Access-Control-Allow-Credentials: true

Please have a look into the below screenshot of cors pre flight OPTION request

Cors preflight OPTION request

Cors preflight OPTION request

Python Flask API in HTTPS

Posted: October 21, 2015 in Uncategorized
Tags: , , , ,

Before starting a server with SSL, you need to create private key and a certificate. I will create a self signed certificate for this tutorial.
Below commands will ask for information regarding your certirficate. Among them, ‘common name’ is the most important inforamtion. It should be the domain name of your server running. This will output two files,

1) udara.com.key –> private key for my domain
2) udara.com.ct –>Self signed certificate

openssl req -x509 -sha256 -nodes -days 365 -newkey rsa:2048 -keyout udara.com.key -out udara.com.crt

Below is the Flask code snippet to start your Flask API in HTTPS

from flask import Flask
from OpenSSL import SSL

import os

context = SSL.Context(SSL.SSLv23_METHOD)
cer = os.path.join(os.path.dirname(__file__), 'resources/udara.com.crt')
key = os.path.join(os.path.dirname(__file__), 'resources/udara.com.key')

app = Flask(__name__)

@app.route('/')
def hello_world():
    return 'Hello World!'

if __name__ == '__main__':
    context = (cer, key)
    app.run( host='0.0.0.0', port=5000, debug = True, ssl_context=context)

When you run above code, it will show below output. Note that it is running HTTPS

* Running on https://0.0.0.0:5000/ (Press CTRL+C to quit)
* Restarting with stat
  • Add A record
import boto3

client = boto3.client('route53', aws_access_key_id="AWS_KEY", aws_secret_access_key="AWS_SEC_KEY")
hostedZoneId = 'HOSTED_ZONE_ID'

ip= '123.123.123.123'


if aws_region == "US":
    #US is my default region. So cont_code is blank
    cont_code = {}
elif aws_region == "EU":
    cont_code = {'ContinentCode':'EU'}
elif aws_region == "AP":
    cont_code = {'ContinentCode':'AS'}

response = client.change_resource_record_sets(
    HostedZoneId = hostedZoneId,
    ChangeBatch={
        'Comment': 'comment',
        'Changes': [
            {
                'Action': 'CREATE',
                'ResourceRecordSet': {
                    'Name': domain,
                    'Type': 'A',
                    'SetIdentifier': 'my_a_record',
                    'GeoLocation': cont_code,
                    'TTL': 60,
                    'ResourceRecords': [
                        {
                            'Value': ip
                        },
                        ],
                    }
            },
            ]
    }
)


print("DNS record status %s "  % response['ChangeInfo']['Status'])
print("DNS record response code %s " % response['ResponseMetadata']['HTTPStatusCode'])
  • Delete A record

When deleting the A record you only have to change the action to DELETE

'Action': 'DELETE'

 

I am using a simple HTTP server written in Python which will runs on the port given by the commandline argument. The servers will act as upstream servers for this test. Three servers are started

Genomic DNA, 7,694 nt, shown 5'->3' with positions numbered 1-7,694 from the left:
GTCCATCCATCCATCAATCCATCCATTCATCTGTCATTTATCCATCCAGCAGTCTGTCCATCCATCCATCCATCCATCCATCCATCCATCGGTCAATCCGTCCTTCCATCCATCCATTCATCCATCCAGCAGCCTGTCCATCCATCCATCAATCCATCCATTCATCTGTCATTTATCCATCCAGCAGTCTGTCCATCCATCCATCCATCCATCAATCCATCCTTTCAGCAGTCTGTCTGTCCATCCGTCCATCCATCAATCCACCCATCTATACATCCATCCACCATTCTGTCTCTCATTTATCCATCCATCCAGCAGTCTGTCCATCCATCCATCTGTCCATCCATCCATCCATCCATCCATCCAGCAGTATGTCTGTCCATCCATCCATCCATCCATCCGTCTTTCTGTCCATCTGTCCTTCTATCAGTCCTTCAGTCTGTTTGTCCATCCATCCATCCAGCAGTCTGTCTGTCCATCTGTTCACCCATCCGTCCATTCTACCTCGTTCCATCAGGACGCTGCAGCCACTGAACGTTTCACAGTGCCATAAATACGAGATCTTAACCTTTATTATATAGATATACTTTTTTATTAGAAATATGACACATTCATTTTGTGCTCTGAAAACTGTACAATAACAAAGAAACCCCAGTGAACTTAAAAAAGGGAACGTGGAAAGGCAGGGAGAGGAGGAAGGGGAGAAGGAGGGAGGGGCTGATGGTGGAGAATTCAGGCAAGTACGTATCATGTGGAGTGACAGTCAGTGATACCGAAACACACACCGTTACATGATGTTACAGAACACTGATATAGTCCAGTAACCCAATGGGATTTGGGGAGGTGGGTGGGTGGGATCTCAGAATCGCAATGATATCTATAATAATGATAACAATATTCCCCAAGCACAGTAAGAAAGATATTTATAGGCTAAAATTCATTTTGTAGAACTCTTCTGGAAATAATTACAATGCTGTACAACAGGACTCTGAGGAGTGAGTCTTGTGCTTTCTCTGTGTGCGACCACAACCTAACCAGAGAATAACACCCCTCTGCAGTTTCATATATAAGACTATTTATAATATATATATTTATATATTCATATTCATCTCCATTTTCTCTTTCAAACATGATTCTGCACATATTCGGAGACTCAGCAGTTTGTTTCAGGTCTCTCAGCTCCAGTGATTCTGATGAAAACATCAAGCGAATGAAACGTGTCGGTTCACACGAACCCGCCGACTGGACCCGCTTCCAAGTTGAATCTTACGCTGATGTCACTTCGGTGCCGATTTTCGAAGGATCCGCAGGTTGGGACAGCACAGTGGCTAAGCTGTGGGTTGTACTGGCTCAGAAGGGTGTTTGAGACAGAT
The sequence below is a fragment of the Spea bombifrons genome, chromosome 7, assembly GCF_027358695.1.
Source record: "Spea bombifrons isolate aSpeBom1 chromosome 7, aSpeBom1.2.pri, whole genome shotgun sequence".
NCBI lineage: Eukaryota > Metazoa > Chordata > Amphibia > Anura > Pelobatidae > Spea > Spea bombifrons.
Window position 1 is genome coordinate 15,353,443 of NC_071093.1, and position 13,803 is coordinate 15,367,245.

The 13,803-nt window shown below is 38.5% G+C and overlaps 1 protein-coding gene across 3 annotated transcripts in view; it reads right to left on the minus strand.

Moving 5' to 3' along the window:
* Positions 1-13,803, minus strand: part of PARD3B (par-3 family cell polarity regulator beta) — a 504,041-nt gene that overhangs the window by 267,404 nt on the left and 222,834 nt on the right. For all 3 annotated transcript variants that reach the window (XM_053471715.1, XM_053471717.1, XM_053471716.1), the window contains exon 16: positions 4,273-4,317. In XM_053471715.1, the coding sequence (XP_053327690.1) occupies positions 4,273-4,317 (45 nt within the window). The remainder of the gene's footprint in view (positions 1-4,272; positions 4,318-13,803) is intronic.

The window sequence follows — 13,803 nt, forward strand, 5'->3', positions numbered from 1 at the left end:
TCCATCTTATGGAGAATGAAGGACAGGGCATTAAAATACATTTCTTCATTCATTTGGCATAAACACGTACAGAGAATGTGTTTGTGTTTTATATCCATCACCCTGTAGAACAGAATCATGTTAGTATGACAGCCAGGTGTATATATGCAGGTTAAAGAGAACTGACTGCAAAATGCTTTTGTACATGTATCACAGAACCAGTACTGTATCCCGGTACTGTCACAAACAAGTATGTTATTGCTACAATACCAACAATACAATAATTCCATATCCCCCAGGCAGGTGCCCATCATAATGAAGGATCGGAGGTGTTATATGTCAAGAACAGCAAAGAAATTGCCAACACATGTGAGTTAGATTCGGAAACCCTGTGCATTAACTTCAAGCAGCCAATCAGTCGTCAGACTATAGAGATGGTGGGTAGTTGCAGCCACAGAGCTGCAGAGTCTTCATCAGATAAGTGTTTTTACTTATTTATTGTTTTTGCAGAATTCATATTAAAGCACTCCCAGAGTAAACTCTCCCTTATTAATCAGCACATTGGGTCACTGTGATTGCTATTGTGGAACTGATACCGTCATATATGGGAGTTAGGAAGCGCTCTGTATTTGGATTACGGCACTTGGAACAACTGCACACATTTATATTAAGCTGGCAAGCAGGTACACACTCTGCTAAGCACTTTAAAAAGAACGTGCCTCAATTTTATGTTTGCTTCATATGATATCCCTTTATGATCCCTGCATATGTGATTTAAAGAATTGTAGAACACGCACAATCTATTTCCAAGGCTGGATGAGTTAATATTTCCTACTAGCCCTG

on port 8080,8081 and 8081. Each server logs its port number when a request is received. Logs will be written to the log file located at var/log/loadtest.log. So by looking at the log file, we can identify how Nginx distribute incoming requests among the three upstream servers.

Below diagram shows how Nginx and upstream servers are destrubuted.

Load balancing with Nginx

Load balancing with Nginx

Below is the code for the simple HTTP server. This is a modification of [1].

#!/usr/bin/python

#backend.py
from BaseHTTPServer import BaseHTTPRequestHandler,HTTPServer
import sys
import logging

logging.basicConfig(filename='var/log/loadtest.log',level=logging.DEBUG,format='%(asctime)s %(message)s', datefmt='%m/%d/%Y %I:%M:%S %p')

#This class will handles any incoming request from the browser.
class myHandler(BaseHTTPRequestHandler):

	#Handler for the GET requests
	def do_GET(self):
		logging.debug("Request received for server on : %s " % PORT_NUMBER)
		self.send_response(200)
		self.send_header('Content-type','text/html')
		self.end_headers()
		# Send the html message
		self.wfile.write("Hello World: %s" % PORT_NUMBER)
		return

try:
	#Create a web server and define the handler to manage the
	#incoming request
	PORT_NUMBER = int(sys.argv[1])
	server = HTTPServer(('', PORT_NUMBER), myHandler)
	print 'Started httpserver on port %s '  %  sys.argv[1]
	#Wait forever for incoming htto requests
	server.serve_forever()

except KeyboardInterrupt:
	print '^C received, shutting down the web server'
	server.socket.close()

Lets start the servers on port 8080, 8081 and 8081.

nohup python backend.py 8080 &
nohup python backend.py 8081 &
nohup python backend.py 8082 &

Check if the servers are running on the secified ports.

netstat -tulpn | grep 808
tcp        0      0 0.0.0.0:8080            0.0.0.0:*               LISTEN      454/python
tcp        0      0 0.0.0.0:8081            0.0.0.0:*               LISTEN      455/python
tcp        0      0 0.0.0.0:8082            0.0.0.0:*               LISTEN      457/python

*Configure Nginx as a load balancer for above upstream server.

Create a configuration file in /etc/nginx/udara.com.conf with the below content. Above started servers are configured as upstream servers.

upstream udara.com {
        server udara.com:8080 ;
        server udara.com:8081 ;
        server udara.com:8082 ;
}

server {
           listen 80;
           server_name udara.com;
           location / {
                        proxy_pass http://udara.com;
           }

* Pick a client to send request. You can use Jmeter or any other tool. However I wrote a very simple shell script which will send given number of request to the Nginx

#!/bin/bash
c=1
count=$1
echo $count
while [ $c -le $count ]
do
     curl http://udara.com/
     (( c++ ))
done
 Round robing load balancing
upstream udara.com {
        server udara.com:8080 ;